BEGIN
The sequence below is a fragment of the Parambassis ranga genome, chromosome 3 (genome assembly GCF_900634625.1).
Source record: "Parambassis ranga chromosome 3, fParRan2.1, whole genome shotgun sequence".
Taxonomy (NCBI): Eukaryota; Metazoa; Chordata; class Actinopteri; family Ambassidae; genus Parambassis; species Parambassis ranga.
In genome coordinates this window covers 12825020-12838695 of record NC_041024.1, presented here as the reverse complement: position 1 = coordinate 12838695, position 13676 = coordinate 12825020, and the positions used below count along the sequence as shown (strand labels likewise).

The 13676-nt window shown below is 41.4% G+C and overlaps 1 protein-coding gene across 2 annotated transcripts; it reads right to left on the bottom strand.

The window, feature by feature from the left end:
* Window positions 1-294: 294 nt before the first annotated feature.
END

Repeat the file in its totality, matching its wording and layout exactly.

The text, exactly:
The sequence below is a fragment of the Parambassis ranga genome, chromosome 3 (genome assembly GCF_900634625.1).
Source record: "Parambassis ranga chromosome 3, fParRan2.1, whole genome shotgun sequence".
Taxonomy (NCBI): Eukaryota; Metazoa; Chordata; class Actinopteri; family Ambassidae; genus Parambassis; species Parambassis ranga.
In genome coordinates this window covers 12825020-12838695 of record NC_041024.1, presented here as the reverse complement: position 1 = coordinate 12838695, position 13676 = coordinate 12825020, and the positions used below count along the sequence as shown (strand labels likewise).

The 13676-nt window shown below is 41.4% G+C and overlaps 1 protein-coding gene across 2 annotated transcripts; it reads right to left on the bottom strand.

The window, feature by feature from the left end:
* Window positions 1-294: 294 nt before the first annotated feature.